Bethany’s mother, Nancy, depended on prayer to get them through this. After getting the news, she immediately asked her church to pray. While normally very independent, she allowed friends to help. “I can’t go through this alone,” she said. Nancy trusts God with Bethany’s future. “I won’t allow any thoughts except Bethany coming out of this healthy and whole. She will have a good life. There will be a kidney for Bethany.” What some would call denial, others call faith.
The next year was difficult medically, with many trips back and forth to the doctor and hos¬pitals, some of them emergencies. You aren’t an official transplant candidate until your kidney function drops to a certain level. Waiting on that to happen is like being in the final stages of a difficult pregnancy, wondering when labor will start, and if the baby will be okay. Just before Christmas the following year, the doctors announced it was time.
Unfortunately, Allison’s kidney wasn’t a match. “I’m not worried,” Nancy said. It was tempt¬ing to put Bethany on a list for a cadaver donor but Nancy stood firm. “Cadaver transplants are riskier and require higher doses of rejection drugs. We will find a live donor. Someone will be a match.”
Anxiety overtook me. I knew people who had been on a transplant list for years. Yet, I should have trusted God more.
A friend of theirs fired e-mails to everyone he knew, asking for prayer and a kidney. Donna got one of those e-mails. Donna hadn’t seen Bethany in 5 years and immediately called Nancy. “I’m the one. I want to be tested first. God has told me I’m going to be a match. No one else needs to get tested.”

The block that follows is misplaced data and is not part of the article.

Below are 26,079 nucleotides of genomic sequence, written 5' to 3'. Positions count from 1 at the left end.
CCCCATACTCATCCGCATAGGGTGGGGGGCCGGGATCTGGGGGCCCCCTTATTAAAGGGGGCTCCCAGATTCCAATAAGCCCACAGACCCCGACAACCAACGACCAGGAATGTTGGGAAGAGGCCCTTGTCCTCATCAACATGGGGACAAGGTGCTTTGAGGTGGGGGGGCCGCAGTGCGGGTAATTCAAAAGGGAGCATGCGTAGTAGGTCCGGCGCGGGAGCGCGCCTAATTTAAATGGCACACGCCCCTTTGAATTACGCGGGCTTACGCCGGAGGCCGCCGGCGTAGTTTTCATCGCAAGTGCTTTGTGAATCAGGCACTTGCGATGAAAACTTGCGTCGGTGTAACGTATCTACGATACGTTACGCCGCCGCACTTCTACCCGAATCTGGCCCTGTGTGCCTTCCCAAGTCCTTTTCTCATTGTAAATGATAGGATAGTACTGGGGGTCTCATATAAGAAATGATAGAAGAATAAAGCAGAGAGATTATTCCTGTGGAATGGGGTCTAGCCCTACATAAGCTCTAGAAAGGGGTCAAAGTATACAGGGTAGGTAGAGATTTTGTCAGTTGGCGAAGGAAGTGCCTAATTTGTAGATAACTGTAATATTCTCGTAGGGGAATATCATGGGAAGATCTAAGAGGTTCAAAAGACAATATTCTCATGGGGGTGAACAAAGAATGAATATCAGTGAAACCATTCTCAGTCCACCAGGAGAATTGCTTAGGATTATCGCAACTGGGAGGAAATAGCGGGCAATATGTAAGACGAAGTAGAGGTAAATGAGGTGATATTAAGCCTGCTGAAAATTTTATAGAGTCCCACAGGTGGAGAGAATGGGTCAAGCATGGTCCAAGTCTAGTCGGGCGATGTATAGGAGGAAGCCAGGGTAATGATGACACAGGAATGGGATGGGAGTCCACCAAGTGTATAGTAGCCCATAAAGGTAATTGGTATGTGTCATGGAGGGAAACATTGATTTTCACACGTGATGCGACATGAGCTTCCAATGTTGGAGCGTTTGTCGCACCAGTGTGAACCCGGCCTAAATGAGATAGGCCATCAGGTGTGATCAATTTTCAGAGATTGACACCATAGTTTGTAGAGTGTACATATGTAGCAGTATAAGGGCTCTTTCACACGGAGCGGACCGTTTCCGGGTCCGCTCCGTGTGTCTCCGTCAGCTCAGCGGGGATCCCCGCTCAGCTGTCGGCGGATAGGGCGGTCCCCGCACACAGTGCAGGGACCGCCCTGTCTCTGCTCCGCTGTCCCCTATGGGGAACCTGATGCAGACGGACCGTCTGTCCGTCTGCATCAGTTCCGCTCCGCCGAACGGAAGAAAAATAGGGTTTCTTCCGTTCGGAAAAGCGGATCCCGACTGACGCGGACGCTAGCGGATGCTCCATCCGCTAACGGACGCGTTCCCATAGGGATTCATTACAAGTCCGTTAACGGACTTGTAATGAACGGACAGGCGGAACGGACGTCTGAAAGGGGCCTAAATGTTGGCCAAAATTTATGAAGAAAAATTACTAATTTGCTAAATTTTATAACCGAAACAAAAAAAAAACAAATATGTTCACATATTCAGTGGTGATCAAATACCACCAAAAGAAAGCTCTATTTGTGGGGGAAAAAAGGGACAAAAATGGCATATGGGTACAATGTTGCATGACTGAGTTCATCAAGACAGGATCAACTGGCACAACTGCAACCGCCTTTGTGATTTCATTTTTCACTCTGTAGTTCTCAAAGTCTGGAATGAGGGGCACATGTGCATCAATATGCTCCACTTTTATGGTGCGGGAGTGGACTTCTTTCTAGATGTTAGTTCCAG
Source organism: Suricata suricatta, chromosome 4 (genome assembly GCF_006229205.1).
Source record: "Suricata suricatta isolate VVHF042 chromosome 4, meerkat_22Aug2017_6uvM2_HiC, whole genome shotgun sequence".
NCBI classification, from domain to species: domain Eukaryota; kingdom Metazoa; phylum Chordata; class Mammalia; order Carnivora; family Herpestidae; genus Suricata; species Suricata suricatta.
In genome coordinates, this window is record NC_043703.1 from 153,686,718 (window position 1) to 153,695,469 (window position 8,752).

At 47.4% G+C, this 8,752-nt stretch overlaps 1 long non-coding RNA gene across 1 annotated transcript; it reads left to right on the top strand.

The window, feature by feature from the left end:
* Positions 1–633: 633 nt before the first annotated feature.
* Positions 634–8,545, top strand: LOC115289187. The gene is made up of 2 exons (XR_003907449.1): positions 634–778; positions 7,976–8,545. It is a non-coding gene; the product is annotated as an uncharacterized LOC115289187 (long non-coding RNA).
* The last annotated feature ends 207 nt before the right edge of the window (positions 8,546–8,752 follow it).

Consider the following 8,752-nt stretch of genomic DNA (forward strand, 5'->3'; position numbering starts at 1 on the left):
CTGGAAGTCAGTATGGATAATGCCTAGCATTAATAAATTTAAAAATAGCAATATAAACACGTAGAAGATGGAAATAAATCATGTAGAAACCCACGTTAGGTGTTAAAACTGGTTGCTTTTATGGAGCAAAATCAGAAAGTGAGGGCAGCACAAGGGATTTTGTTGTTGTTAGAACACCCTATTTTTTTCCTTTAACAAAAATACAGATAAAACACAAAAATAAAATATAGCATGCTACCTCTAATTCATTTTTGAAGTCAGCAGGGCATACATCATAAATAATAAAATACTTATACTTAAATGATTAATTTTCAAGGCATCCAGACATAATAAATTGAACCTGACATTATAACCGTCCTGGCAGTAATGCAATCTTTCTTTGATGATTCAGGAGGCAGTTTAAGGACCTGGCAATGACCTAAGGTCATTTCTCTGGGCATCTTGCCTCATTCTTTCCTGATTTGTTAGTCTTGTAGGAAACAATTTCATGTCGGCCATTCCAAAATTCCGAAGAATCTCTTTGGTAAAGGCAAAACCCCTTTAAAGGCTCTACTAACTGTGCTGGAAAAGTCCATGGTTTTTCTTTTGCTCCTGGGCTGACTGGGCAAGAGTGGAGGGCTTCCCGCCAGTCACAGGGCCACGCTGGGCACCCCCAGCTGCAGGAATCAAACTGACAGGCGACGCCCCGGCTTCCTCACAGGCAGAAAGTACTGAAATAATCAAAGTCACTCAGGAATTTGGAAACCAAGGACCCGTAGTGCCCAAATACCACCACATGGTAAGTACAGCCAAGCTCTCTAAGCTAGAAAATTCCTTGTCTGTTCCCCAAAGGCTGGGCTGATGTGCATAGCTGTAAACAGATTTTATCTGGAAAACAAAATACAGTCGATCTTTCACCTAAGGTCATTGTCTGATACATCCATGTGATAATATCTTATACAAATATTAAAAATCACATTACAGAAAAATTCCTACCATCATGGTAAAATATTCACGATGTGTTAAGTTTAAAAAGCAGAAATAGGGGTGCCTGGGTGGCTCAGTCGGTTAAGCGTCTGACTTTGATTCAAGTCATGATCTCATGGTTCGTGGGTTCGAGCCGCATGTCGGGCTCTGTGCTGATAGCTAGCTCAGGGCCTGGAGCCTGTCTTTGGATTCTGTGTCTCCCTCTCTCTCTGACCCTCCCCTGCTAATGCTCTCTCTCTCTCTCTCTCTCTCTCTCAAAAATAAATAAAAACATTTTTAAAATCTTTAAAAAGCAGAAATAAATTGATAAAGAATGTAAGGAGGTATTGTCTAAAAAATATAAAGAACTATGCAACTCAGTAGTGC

Again, I doubted. “What are the chances?” I warned Nancy. “Don’t get your hopes up.”
“Cheryle,” Nancy scolded. “Don’t cause me to doubt.” She was right. I was feeling protec¬tive and didn’t want her disappointed. I resolved from that moment forward, I was going to offer faith instead of doubt. Sure enough, Donna was a perfect match. The doctors wanted to schedule the surgery immediately, but Bethany put her foot down.
“I want to get through Christmas first. I’m also going to a Christian retreat in January with my friends.” Nancy and I both fretted over this, but Bethany was insistent. “I’ll be fine,” she said calmly. “This will be the last chance I’ll get to be with some of these friends because they’re graduating. I need this retreat.”
Bethany breezed through Christmas and enjoyed her retreat. She returned home spiritually centered and ready to face the future. She checked in the hospital, surrounded by family and Pocket Full of Christmas friends. I counted over thirty people in the waiting room when she had her surgery. “Go home,” she gently scolded. “I’ll be fine.” She hated worrying everyone. We stayed anyway.
As I write this 6 months after the transplant, Bethany and the donor are doing well. Donna never lost her sense of purpose or humor. When asked why she was willing to do this, she said, “When God tells you to do something, you’d better do it.” “I’m blessed that God picked me.” Donna is feeling great and is back at work.
After a transplant, life has all the ups and downs of riding a roller coaster. You take blood levels several times a week and hold your breath waiting for results. You go to routine checkups wondering if you will be hospitalized again. Twice Nancy has called and calmly said, “We’re back on the roller coaster.” Each time, the doctors solved the problem and Bethany came home from the hospital healthy again.